Apiaceae plants are great pollinators - but beware when foraging as some are poisonous

buff-tailed bumblebee feeding on hogweed

buff-tailed bumblebee feeding on hogweed - Credit: Ed Dolphin

Ed Dolphin writes for the Herald on behalf of the Sid Valley Biodiversity Group.

Ed Dolphin of Sidmouth Arboretum

Ed Dolphin of Sidmouth Arboretum - Credit: Archant

The June hedgerows are decked with lacy white umbels, the clusters of small flowers on some of our most common hedgerow plants, Cow Parsley, Hogweed and Wild Carrot.

The flower heads are called umbels because they are held up by many short flower stalks like the ribs of an umbrella. The family used to be called the Umbelliferae, but now botanists use the name Apiaceae which derives from ‘Bee Flower’.

The Latin name for honey bees is Apis and celery was named Apium in ancient times because it was visited by so many bees. The two Latin names have been retained by modern biologists.

As well as celery, the family contains other edible plants including carrots, parsnips, and celeriac, and many herbs such as parsley, coriander and fennel are also relatives.

But take care if you are foraging, the Apiaceae contain aromatic compounds and some are poisonous, including hemlock, used to execute Socrates, and hemlock water dropwort, often described as the UK’s most poisonous plant.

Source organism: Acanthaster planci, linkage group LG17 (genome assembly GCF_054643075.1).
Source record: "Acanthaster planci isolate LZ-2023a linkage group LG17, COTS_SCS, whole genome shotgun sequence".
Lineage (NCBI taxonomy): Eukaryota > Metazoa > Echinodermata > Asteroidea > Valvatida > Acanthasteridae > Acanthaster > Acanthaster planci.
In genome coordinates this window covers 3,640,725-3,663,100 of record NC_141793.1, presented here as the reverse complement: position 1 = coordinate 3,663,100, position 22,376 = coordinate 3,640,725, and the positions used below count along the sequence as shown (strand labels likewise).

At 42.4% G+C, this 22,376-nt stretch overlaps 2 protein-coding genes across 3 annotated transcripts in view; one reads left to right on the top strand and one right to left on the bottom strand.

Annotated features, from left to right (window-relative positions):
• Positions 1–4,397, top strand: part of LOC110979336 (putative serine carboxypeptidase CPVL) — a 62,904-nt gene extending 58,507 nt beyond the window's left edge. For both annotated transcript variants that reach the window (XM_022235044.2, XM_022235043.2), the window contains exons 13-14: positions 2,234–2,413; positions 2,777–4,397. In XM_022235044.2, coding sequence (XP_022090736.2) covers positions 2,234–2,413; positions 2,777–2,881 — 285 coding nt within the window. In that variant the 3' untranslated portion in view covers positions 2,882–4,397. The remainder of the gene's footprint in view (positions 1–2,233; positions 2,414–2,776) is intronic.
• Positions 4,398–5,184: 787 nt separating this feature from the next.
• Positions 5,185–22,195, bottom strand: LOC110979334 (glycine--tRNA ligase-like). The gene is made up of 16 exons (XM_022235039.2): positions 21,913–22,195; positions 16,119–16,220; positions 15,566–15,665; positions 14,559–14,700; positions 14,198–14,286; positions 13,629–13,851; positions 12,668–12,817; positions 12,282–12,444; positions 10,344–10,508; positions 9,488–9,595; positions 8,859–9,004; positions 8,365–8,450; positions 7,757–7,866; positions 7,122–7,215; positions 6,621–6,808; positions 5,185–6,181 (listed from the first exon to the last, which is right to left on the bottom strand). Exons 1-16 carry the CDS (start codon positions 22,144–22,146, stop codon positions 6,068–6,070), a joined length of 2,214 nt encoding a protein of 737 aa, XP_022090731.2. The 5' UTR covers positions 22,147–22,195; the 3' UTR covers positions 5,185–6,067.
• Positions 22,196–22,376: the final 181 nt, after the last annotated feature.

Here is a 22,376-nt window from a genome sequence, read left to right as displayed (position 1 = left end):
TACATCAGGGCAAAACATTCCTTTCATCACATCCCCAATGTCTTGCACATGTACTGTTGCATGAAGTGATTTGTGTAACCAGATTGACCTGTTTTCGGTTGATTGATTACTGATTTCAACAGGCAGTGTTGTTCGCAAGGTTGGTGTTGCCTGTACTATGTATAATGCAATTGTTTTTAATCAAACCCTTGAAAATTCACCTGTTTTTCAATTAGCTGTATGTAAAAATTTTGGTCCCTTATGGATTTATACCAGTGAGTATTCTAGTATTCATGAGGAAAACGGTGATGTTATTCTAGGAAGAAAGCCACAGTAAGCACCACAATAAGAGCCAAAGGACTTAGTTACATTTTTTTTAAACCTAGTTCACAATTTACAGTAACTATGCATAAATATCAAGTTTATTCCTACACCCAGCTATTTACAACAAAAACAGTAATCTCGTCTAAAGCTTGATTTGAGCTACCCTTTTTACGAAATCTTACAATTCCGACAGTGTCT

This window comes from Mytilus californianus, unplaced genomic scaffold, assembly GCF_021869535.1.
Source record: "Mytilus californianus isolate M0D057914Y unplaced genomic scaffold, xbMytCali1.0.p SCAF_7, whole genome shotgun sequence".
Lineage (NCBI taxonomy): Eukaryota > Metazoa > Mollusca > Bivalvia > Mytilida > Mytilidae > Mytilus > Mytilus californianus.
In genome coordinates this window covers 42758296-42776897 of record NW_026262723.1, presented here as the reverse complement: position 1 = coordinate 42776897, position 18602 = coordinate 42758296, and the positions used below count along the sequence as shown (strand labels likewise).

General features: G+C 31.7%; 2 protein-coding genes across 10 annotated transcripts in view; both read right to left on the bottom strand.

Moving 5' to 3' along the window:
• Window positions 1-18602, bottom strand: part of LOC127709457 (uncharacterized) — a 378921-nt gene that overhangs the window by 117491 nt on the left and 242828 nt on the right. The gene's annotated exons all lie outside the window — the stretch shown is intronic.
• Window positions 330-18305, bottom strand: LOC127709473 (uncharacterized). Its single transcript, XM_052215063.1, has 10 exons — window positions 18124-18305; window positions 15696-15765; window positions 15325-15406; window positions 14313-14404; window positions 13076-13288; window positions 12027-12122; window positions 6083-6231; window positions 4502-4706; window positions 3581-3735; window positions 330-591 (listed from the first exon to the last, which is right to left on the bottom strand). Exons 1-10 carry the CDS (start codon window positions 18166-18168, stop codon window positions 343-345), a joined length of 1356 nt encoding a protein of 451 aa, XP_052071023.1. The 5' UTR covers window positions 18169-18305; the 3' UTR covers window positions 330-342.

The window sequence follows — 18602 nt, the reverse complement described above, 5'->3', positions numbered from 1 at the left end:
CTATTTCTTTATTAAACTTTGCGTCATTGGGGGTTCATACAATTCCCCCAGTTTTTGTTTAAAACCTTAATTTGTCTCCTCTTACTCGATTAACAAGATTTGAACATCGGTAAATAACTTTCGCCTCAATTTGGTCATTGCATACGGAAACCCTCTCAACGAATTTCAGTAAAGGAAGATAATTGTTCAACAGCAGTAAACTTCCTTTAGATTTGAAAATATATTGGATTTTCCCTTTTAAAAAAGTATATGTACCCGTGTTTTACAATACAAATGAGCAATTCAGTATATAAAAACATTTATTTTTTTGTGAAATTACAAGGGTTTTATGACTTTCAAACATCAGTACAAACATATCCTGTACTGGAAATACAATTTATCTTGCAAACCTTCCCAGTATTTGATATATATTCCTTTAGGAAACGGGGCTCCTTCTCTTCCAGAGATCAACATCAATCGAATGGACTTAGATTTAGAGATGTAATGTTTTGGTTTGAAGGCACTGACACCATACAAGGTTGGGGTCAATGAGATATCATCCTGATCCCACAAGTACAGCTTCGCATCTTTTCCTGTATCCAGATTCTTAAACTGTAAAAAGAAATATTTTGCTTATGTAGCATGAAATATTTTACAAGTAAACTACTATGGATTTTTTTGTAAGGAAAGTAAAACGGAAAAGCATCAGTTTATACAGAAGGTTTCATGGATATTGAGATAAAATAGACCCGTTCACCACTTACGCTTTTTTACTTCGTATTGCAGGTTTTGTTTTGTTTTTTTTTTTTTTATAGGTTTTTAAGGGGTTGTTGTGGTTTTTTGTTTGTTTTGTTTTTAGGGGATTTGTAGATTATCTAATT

Hogweed is one of the largest and most common members of the family. Hogweed can cause skin irritations, particularly if you are using a strimmer to clear the ‘weeds’ on a roadside, but it should not be confused with the much larger giant hogweed.

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This introduced monster can grow more than twice the height of a person and contains chemicals that will cause severe blistering of the skin, especially if contact is made on a sunny day.

The native and more benign hogweed is very common all around the valley. Luckily, the only giant hogweed I know of is on Core Hill and that is being controlled.

It is not just bees that feed on the plants. Apart from carrots and parsnips, the tap roots of hogweed, and its much smaller cousin the pignut, were used to feed pigs.

The UK Pollinator Monitoring Scheme has recorded more insects feeding on hogweed than any other summer flower. On average, 23 insects of various kinds visit a hogweed plant during any ten minute period on a sunny summer day.

If you are lucky enough to have these delightful wild plants growing, please hold back on the strimmer.